In a previous post we looked at FLUID, a new learning water meter for your home. In this post we examine two other products — one still on the drawing board and that’s available now — to help homeowners track their water usage.
Driblet is a smart water meter that intends to track water-related variables to empower and encourage people, businesses, organizations, and governments to save money and water. It has been in development since 2013.
Waterpebble (images) is an eco friendly water-activated shower timer that simply helps people stop wasting water.
- It is self-powered by the water running through it, so homeowners and business owners do not need to worry about changing or replacing a battery. FLUID, on the other hand, is electricity powered.
- Driblet tracks and stores the water consumption date of each pipe where it is installed. That’s a big difference between it and FLUID, which is attached to a water main pipe and can monitor faucets, fixtures, and devices throughout the home.
- As Driblet is still in production, it is supposed to be easy to install and set up so homeowners or businesses will not need a Staten Island plumber for installation.
- However, as the product is still unavailable, that installation claim is, for now, just a claim and has not been tested or even used by any Staten Island plumbers. Chances are a Staten Island plumber or plumbing professional will need to strategically install units on high-use pipes.
- Each Driblet is expected to transmit data to the cloud via onboard WiFi and authorized users — homeowners, landlords, business owners — can view data in real time.
- Homeowners or business owners can configure customized visual and audio alarms according to Driblet’s suggestions and your needs.
- Driblet’s data is available via a Web interface or mobile app.
- In this age of share everything via Twitter, Facebook, Instagram and other platforms, homeowners can share savings and achievements with friends, neighbors, and others, presumably in a game-like manner to encourage each other to save more water and money.
- Residential homeowners and tenants of properties on Staten Island with Diblets installed are expected to see their water usage in real time, getting immediate feedback about how changes in their water habits save water and money. With a single line feeding a multi-unit, building managers and landlords, who were forced to divide the monthly water bill equally among tenants, are expected to now bill according to actual usage.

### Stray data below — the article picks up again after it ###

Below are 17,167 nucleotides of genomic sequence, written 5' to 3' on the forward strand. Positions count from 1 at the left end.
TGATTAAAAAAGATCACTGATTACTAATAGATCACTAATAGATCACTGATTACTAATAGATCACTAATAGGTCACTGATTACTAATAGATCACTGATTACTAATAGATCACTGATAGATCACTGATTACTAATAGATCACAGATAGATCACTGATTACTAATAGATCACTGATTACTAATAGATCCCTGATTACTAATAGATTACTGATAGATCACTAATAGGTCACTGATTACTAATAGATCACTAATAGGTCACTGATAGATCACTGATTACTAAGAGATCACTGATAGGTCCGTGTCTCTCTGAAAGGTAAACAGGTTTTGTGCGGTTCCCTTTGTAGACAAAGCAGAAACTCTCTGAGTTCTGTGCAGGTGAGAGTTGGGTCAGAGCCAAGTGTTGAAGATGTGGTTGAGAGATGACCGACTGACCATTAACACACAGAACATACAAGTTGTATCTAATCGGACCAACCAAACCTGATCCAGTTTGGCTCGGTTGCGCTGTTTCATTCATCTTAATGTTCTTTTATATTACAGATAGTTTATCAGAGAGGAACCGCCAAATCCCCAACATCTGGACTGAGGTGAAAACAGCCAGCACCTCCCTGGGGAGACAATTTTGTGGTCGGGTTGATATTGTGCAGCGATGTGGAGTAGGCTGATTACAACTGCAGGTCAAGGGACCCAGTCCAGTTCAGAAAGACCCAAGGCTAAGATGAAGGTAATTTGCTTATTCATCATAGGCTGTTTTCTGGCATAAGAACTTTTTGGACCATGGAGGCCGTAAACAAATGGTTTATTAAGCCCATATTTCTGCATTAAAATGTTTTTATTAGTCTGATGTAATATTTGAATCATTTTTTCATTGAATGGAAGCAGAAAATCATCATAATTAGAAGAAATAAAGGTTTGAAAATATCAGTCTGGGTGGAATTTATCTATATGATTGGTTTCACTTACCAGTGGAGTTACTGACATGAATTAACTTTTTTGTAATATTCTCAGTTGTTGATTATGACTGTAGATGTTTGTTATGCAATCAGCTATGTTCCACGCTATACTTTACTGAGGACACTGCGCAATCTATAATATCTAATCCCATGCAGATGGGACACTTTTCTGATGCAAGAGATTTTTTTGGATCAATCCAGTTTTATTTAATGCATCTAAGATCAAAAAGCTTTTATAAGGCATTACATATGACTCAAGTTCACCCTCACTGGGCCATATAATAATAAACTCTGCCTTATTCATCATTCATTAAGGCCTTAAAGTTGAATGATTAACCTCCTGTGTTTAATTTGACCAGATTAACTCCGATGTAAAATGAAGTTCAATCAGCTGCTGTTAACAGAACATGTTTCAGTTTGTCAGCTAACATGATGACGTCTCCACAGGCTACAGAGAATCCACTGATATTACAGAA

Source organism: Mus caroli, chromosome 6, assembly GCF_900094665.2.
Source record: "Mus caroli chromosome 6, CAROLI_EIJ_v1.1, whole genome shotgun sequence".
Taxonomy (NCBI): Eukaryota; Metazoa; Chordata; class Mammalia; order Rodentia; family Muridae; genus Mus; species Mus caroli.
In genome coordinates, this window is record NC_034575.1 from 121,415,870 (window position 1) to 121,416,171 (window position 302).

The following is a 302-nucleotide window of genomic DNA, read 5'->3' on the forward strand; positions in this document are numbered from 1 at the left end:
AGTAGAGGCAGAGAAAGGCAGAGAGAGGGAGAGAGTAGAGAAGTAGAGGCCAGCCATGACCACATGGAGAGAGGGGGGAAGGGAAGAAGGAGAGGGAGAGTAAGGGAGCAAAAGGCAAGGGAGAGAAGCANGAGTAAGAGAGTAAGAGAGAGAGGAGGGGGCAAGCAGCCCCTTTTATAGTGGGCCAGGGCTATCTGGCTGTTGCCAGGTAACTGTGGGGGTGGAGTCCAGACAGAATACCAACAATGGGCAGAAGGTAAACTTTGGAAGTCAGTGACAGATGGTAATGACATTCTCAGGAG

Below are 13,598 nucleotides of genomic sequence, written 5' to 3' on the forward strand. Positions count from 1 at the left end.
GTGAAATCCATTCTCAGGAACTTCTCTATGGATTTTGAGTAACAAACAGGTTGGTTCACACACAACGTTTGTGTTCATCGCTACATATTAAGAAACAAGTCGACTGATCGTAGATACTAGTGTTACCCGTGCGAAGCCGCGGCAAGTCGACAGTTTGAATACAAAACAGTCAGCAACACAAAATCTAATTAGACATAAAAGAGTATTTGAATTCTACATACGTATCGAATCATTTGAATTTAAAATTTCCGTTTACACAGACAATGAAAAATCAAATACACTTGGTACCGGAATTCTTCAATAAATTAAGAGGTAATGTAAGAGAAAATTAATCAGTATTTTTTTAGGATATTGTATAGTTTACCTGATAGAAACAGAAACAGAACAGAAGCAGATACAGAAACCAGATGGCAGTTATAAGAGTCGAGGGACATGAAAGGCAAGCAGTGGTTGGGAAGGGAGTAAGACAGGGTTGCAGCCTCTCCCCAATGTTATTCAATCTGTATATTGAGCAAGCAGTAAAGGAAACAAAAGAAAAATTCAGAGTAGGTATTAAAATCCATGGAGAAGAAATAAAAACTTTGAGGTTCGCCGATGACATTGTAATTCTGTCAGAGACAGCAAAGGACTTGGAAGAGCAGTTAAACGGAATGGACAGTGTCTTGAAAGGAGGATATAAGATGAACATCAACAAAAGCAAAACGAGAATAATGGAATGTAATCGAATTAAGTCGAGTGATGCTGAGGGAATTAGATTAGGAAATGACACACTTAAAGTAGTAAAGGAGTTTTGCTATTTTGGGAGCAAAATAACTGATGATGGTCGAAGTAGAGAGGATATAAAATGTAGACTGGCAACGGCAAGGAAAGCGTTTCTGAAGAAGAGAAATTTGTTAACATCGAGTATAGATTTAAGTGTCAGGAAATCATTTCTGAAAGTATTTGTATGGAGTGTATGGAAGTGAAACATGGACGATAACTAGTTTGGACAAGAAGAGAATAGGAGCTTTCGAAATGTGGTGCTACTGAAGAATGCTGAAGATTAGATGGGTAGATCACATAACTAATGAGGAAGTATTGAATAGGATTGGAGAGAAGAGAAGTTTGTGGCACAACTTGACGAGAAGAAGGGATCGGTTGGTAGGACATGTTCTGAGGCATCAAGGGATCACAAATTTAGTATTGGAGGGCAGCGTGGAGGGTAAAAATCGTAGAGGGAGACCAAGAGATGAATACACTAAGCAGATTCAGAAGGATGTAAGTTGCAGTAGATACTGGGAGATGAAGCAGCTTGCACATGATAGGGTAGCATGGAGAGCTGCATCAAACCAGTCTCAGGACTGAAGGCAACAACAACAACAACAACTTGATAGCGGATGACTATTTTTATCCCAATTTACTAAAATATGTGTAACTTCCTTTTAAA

- With Driblet, businesses are expected to save money by tracking and analyzing the water consumption of their operations.
- With access to Driblet data that is uploaded automatically from sites around their districts, urban planners and government agencies can skip the costly process of data collection and analysis. Organizations are expected to be able to monitor water usage from a distance.
Of course Driblet is not yet available and may never be, depending on funding, but it — like FLUID — is an example of early products that hope to help people and businesses conserve and save water.
The Waterpebble is at the opposite extreme of FLUID or Driblet. It’s one of those “simply genius” products.
Waterpebble is a palm-sized device, or pebble, that takes the guesswork out of water conservation by tracking how much water you use in the shower.
As you’d expect, there is absolutely no need for a Staten Island plumber to help with installation. There is no installation other than placing it in the shower.
Inspired by a hotel sign prompting guests to “please use water sparingly,” inventor Paul Priestman developed a useful way to put the plea into action.
- It actually uses a chip from Texas Instruments to detect water usage.
- It utilizes software designed by the Cambridge Design Group.
- It will save upwards of 36,000 gallons of water using one 3-volt lithium ion battery or an estimated 90,000 gallons lifetime.
- It uses a familiar traffic light pattern of red, yellow, green to inform homeowners of water usage. Red = end of shower; yellow = you’re halfway through the shower; green = indicates start showering.
- It senses water flow, so there is no need to remember to turn it on.
- The real genius of the Waterpebble is that it incrementally shortens its suggested stop time, training you over weeks to use water more wisely.
Waterpebble is available for about $10 at a variety of Internet sites and retail stores like Bed Bath & Beyond.